Jacob Christian Schäffer's books were published in fairly limited editions because they included paper specimens. The first edition of Schäffer's work, which is now extremely rare, appeared in six separate volumes between 1765 and 1771, four of which are in the paper-historical collection of the Koninklijke Bibliotheek. The illustrations on the opposite page are taken from the equally rare Dutch edition, published in Amsterdam by Jan Christiaan Sepp in 1770.
Jacob Christian Schäffer (1718-1790) is the key figure in the search for an appropriate substitute for rags in paper-making. He studied at Halle and spent almost his whole working life in Regensburg, where he was offered a benefice in 1741. Schäffer was a man of many interests, who combined his theological studies with exhaustive studies of nature. His comprehensive book on mushrooms was considered the standard work on the subject till well into the nineteenth century. The combination of clergyman, scientist and prolific author made Schäffer a typical exponent of the eighteenth century. It was only to be expected that his research on alternative ways of paper-making, once he embarked upon it, would be very thorough. He set out his tests in an elaborate treatise, accompanied by many samples of paper resulting from his experiments with various vegetable materials.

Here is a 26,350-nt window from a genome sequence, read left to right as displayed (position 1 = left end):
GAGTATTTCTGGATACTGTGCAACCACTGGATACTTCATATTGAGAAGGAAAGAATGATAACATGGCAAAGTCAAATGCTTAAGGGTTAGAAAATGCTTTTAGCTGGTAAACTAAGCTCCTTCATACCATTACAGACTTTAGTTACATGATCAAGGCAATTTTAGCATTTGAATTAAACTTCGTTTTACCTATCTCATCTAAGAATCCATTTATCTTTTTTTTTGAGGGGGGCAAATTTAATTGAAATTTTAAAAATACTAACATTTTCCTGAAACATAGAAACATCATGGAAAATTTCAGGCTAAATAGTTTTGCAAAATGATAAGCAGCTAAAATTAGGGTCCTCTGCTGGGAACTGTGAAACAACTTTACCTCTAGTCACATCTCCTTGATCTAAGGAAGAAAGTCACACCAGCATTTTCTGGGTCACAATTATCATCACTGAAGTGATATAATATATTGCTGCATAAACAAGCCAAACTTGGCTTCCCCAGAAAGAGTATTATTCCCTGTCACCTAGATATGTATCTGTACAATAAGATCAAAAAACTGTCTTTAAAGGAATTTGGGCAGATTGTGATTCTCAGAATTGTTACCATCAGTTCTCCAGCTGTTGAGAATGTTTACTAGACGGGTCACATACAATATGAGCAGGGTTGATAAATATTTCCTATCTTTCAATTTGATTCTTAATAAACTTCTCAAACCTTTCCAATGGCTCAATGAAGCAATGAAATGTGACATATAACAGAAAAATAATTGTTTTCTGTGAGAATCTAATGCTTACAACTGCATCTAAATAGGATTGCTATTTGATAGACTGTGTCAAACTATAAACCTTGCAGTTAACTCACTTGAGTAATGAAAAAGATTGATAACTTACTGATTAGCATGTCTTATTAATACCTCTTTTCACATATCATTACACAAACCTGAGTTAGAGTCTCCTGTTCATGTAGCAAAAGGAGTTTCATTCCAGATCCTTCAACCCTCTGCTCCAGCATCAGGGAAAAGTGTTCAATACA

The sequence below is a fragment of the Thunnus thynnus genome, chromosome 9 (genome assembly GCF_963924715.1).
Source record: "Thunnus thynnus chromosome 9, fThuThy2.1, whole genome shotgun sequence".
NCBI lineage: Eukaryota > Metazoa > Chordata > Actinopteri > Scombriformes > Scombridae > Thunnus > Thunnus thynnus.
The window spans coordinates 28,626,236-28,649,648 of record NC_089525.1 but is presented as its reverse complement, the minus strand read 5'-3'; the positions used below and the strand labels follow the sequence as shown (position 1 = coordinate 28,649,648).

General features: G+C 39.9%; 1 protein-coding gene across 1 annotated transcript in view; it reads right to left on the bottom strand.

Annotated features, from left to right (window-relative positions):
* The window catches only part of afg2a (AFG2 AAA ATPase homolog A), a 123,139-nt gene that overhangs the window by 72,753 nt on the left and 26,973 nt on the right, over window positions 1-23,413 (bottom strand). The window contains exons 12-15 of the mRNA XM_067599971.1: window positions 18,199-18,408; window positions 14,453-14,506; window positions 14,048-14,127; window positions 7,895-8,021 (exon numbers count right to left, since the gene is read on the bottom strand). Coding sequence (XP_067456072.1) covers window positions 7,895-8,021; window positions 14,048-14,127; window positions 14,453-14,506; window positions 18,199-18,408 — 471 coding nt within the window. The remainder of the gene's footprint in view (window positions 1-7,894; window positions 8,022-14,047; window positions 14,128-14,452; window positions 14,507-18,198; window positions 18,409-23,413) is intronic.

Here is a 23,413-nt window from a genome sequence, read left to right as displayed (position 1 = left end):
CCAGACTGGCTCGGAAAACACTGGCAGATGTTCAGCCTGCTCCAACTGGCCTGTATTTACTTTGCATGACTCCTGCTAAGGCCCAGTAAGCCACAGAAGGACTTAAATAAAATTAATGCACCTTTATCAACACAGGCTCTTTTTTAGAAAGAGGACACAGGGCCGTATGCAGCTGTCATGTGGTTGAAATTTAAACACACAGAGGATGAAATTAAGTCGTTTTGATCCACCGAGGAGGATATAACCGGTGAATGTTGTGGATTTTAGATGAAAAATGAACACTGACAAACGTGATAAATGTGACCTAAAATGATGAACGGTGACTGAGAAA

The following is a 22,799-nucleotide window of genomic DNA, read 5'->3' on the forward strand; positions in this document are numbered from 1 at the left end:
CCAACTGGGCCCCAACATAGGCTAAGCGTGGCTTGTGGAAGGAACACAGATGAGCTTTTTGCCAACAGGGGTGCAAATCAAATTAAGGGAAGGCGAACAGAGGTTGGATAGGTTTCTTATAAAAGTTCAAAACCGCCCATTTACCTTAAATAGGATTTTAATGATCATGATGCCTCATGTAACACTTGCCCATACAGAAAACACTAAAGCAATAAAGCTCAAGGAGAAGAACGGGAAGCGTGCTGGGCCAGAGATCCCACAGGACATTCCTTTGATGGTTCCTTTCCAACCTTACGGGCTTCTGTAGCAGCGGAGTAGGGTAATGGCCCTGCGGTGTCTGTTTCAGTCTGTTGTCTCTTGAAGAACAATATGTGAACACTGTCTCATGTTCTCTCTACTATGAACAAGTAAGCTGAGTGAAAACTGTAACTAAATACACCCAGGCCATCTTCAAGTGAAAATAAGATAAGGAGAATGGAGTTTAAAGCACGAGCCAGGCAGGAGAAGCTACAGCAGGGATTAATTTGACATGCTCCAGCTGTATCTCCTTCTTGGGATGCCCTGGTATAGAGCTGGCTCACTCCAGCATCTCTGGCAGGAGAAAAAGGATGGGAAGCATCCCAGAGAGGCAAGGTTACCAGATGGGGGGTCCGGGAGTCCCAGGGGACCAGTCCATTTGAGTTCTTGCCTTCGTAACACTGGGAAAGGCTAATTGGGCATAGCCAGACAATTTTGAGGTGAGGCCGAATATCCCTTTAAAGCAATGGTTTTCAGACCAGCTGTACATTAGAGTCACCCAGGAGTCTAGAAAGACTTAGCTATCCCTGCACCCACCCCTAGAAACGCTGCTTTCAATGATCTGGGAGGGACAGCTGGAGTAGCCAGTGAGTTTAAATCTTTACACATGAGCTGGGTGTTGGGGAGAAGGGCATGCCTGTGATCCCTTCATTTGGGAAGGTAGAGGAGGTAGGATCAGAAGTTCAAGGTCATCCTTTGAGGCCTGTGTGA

Publications at the end of the eighteenth century, dealing with the ever growing lack of rags and the ensuing drastic changes in the use of raw materials for paper-making, are a crucial source of information for paper history research in this period. In such research Jacob Christian Schäffer's work plays a fundamental role, not least because he stimulated many other people to continue working along the course he had pioneered.
Proefnemingen en monster-bladen, om papier te maaken zonder lompen, of met een gering byvoegzel derzelven. Jacob Christian Schäffer. Uit het Hoogduitsch vertaald. Amsterdam, by Jan Christiaan Sepp, 1770. 4º. 2 parts in 1 vol., with 15 and 18 paper specimens. 3194 E 19